Hi there.

I've been playing for several years, but mostly bedroom recording and I've never really developed what I'd call a tone of my own. I'm looking to be playing live in the near future and would really like to develop a nice useable tone, along the lines of a classic British Blues sound. I'm playing a 80's jap strat copy into a 70's 30watt Vox transistor amp and have a Dunlop Cry Baby I ocasionally use for solos. For all my other effects I've always used some old cheap Zoom multi-effects boards (1010 + 509) to provide distortion/overdrive and modultion, which have suited my needs up until now. The problem with these is that the sound quality isn't great and there's such an array of things to play with that I forget what it was I was trying to achieve in the first place, so I end up with a lot of useable tones but none that I'd call a keeper.

I've realized I need to SIMPLIFY, get rid of the multi-effects and concentrate on a few stomp boxes that I can tweak until I find a sound I really like. I'm unemployed at the moment, so upgrading the guitar and amp is out of the question, as is buying high end stomp boxes. I'm not looking for a massive selection of sounds just nice clean and overdriven blues tones (Clapton, Bluesbreakers, Bluesy Beatles), perhaps a tube overdrive and some delay and compression. I'm on a pretty tight budget (maybe £40-£50 per pedal with some flexibility for good sounding stuff) so I was wondering if someone can recommend some good budget pedal options, as it is years since I've touched anything but my multi's.

Any advice on achieving a good live sound would be appreciated.

I'd start with a tube amp, probably something along the lines of a Vox AC15 or AC30. If you really can't purchase a new amp at the moment then maybe look into the Tech 21 Liverpool pedal. For blues you don't really need delay but a little reverb goes a long way.
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If your on a budget, a tight one. I'd look into a BD-2. The Kelley Mod's are the best, but they run you a bit. I have a BD-2 and it does great.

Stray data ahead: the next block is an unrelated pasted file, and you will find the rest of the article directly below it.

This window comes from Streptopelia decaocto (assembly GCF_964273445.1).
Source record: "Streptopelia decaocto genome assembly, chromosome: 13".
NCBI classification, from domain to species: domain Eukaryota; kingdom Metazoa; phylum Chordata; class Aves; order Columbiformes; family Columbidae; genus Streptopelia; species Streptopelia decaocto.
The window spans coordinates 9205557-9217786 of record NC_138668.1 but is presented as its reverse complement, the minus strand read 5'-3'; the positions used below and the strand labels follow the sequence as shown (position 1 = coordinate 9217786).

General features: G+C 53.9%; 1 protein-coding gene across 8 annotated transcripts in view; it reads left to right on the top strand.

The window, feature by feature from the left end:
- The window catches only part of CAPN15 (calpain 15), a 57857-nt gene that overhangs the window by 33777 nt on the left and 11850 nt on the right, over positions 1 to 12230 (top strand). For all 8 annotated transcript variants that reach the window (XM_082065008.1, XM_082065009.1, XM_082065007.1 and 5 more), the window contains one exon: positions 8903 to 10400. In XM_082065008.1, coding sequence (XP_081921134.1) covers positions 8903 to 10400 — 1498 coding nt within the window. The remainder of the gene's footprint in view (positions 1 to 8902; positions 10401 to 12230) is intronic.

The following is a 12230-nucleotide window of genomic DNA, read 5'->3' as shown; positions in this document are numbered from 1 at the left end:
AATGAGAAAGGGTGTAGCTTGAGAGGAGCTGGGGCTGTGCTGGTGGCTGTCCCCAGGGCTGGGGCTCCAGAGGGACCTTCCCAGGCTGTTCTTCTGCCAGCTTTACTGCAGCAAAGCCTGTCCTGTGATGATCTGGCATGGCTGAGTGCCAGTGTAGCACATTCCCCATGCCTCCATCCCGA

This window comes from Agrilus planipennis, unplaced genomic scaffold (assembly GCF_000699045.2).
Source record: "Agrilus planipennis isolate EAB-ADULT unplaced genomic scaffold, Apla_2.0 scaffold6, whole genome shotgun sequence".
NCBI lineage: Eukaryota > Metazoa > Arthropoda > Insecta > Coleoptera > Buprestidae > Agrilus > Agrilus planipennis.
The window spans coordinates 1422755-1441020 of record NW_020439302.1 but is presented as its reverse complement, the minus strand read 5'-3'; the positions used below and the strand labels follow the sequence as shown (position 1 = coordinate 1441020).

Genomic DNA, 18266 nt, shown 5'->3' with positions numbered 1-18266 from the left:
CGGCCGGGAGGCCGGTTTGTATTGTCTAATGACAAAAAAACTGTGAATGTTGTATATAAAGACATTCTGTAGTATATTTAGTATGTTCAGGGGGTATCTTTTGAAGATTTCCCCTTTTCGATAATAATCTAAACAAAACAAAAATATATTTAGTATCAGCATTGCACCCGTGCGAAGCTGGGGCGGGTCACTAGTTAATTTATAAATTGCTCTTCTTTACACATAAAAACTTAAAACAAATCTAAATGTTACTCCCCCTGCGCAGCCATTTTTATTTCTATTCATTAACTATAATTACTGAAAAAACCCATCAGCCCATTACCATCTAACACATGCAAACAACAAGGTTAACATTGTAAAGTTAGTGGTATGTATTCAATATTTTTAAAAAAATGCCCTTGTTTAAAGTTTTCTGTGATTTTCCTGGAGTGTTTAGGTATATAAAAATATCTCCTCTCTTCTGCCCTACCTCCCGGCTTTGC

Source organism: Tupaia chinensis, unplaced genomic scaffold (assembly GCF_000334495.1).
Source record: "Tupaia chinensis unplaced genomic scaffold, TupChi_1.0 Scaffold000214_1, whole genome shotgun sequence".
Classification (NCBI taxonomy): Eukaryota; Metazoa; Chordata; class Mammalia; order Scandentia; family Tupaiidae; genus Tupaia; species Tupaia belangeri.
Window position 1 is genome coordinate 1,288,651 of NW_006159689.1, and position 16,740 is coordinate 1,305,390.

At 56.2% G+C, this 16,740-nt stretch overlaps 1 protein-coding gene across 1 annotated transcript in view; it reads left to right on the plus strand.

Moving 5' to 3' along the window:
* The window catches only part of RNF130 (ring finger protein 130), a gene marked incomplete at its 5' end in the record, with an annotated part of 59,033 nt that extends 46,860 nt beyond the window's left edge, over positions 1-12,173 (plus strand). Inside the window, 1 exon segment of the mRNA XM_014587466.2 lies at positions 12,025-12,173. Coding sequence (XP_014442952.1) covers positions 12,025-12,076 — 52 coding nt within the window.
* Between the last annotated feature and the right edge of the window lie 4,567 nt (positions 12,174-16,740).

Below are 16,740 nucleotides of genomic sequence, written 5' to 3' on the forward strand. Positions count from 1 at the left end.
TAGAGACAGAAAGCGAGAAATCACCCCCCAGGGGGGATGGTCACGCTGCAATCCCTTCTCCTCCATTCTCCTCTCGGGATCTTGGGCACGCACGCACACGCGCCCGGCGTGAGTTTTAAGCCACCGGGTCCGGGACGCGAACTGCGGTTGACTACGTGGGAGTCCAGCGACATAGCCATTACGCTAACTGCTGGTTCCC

PS - If you ask UG what to get, ever, the answer will always be "Tube Amp".
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1980 Marshall JMP 2204
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PS - If you ask UG what to get, ever, the answer will always be "Tube Amp".

Maybe because a good amp goes a long way. Alot further than boutique stompboxes into a vox transistor amp anyway.

If you want a classic, British blues sound check out these amps:




Granted 2 of them are Traynors, but they're still quality amps that will give you what you want if you were to buy one of them.
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^ True. But If I sprained my ankle and mentioned it here, I'd be scolded for not buying a VOX AC4TV to ease the pain.

They do go a long way. It was a terrible joke, I suppose. I dont know how to convey humor on a forum yet.
1981 Gibson Les Paul Custom (Black Beauty)
1980 Marshall JMP 2204
Get a Vox AC15 or a Fender Blues Jr, and throw a Fulltone OCD in front of it. You'll have a LOT of room to tweak out a killer blues tone. I've crafted a handful of original and distinctly different blues tones with my Blues Jr/OCD combo. If you need to keep things quieter, I'd get a Fender Champ 600 or a Vox AC4. I have the Champ, but I'd recommend the Vox over it any day.
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Check out the Behringer VT911 Vintage Tube Overdrive Pedal. It will allow you to shape the amount of overdrive and the tone from the box while playing through a clean channel on your amp. And it's only about US $45.00. Great for shaping Blues and Soft Rock Tones and you can string it with other boxes.
For the most bang for the least pound at this point, I think an EQ pedal might help...

The EQ can boost your signal to push that little amp a little harder, it will allow the single coil tone knobs to be turned down lower and not lose so much volume to get more toward a Clapton "woman" type tone but again, no tube no mojo.

And an EQ pedal might stay on your board longer than a low cost buzz box... I should know, I have a collection of cheap boxes that I play through a solid state amp (on a occasion with a Strat knockoff.)
Last edited by irnmadn88 at Aug 10, 2009,
look at a treble booster and a mi audio blues pro/blue boy deluxe/or the blues driver. They'll all add some overdrive and compression.

Although you'll get beter results from simply buying a new amp, it's not always an option, and you'll be able to use stompboxes if you get the new amp at a later date.